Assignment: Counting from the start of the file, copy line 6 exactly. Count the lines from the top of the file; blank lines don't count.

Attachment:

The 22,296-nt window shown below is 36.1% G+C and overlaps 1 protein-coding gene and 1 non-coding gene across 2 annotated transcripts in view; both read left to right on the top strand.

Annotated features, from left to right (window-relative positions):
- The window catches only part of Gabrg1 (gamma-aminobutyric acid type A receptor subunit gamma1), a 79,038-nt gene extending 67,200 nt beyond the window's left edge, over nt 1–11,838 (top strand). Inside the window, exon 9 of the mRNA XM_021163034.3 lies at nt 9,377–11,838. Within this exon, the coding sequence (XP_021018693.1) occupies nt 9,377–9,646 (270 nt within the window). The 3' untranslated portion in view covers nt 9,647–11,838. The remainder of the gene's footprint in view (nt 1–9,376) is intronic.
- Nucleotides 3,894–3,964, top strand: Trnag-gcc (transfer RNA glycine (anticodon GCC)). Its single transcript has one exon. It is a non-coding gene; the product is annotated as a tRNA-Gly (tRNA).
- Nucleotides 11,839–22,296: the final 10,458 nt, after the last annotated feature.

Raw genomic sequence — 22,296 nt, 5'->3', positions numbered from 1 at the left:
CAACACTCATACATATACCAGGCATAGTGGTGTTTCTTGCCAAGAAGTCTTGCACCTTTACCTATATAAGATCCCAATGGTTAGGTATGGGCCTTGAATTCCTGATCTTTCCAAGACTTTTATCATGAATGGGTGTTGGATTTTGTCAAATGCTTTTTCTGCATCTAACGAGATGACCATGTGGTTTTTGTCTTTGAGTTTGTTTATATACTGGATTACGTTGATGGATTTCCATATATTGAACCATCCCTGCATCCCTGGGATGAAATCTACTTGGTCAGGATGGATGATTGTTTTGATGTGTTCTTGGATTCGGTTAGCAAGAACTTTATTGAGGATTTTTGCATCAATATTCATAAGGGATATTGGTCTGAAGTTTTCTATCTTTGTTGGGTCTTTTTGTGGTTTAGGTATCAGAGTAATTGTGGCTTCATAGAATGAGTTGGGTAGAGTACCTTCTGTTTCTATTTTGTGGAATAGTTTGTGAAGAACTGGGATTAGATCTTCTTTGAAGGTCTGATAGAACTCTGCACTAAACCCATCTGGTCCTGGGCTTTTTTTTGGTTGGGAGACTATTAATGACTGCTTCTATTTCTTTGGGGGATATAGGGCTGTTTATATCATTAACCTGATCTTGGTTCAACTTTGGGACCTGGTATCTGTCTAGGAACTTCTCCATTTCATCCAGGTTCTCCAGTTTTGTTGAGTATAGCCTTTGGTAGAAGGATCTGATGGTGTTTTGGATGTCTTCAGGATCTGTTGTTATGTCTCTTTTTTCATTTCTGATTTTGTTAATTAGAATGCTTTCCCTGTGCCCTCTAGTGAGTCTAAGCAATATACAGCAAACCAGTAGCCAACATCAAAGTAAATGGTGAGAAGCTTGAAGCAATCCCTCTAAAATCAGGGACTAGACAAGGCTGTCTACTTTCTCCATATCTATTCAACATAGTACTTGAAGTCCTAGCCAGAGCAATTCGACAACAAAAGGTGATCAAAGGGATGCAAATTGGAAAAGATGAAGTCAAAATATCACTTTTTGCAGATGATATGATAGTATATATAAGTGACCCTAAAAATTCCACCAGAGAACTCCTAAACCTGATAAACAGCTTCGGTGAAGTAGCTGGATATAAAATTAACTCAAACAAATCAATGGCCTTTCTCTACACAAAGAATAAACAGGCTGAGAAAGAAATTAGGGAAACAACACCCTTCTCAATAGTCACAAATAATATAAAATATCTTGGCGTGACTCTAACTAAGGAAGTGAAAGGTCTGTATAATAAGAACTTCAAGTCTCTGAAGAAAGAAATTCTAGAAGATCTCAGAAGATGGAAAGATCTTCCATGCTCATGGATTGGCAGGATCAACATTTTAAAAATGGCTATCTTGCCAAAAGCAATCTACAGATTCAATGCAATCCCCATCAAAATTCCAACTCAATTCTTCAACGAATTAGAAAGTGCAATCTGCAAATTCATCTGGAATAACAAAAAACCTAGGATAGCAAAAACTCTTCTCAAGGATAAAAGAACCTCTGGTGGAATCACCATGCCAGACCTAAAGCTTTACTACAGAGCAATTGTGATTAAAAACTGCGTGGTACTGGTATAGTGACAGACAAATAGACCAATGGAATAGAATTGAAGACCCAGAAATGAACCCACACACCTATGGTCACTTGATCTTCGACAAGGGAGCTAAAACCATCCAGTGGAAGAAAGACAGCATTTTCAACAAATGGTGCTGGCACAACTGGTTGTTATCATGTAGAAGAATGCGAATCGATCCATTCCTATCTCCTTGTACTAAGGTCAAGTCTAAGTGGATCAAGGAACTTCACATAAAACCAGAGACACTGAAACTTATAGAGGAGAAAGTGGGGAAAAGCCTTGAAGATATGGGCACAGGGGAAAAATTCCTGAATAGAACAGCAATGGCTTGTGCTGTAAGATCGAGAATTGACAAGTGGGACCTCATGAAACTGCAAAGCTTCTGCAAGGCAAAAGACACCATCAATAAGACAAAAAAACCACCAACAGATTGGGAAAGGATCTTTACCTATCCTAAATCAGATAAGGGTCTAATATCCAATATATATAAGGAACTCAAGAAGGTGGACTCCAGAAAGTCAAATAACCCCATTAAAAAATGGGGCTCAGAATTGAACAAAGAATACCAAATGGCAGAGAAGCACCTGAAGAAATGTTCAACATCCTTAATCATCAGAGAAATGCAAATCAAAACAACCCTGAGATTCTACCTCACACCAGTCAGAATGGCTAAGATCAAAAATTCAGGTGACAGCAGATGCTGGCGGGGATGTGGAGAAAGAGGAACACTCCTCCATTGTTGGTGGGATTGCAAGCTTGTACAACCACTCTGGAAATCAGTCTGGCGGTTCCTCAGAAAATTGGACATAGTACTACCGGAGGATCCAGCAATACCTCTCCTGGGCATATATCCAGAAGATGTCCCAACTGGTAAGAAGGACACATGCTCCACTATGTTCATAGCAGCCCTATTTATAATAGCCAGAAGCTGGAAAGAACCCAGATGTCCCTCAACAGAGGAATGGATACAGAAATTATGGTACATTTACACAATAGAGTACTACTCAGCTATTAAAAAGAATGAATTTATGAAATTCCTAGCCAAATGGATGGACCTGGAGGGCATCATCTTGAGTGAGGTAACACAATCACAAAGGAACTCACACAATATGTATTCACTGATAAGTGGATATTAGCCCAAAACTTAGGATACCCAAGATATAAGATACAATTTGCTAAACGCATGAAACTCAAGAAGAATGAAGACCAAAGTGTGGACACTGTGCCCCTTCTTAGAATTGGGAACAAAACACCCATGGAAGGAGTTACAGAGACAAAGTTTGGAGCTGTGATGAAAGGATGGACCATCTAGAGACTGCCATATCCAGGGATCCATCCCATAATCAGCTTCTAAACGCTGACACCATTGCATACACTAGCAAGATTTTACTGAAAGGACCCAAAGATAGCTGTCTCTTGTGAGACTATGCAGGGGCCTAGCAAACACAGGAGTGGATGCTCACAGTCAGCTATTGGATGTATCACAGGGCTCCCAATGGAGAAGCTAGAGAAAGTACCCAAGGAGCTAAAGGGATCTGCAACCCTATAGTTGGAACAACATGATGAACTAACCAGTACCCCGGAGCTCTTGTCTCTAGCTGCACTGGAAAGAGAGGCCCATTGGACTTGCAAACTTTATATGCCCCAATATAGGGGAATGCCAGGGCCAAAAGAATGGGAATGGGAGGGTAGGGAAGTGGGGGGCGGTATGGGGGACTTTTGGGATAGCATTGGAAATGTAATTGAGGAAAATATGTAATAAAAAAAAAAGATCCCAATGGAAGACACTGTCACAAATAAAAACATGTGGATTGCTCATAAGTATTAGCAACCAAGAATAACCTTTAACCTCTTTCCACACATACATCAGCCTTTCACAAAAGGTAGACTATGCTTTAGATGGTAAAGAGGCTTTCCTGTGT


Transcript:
Raw genomic sequence — 22,296 nt, 5'->3', positions numbered from 1 at the left: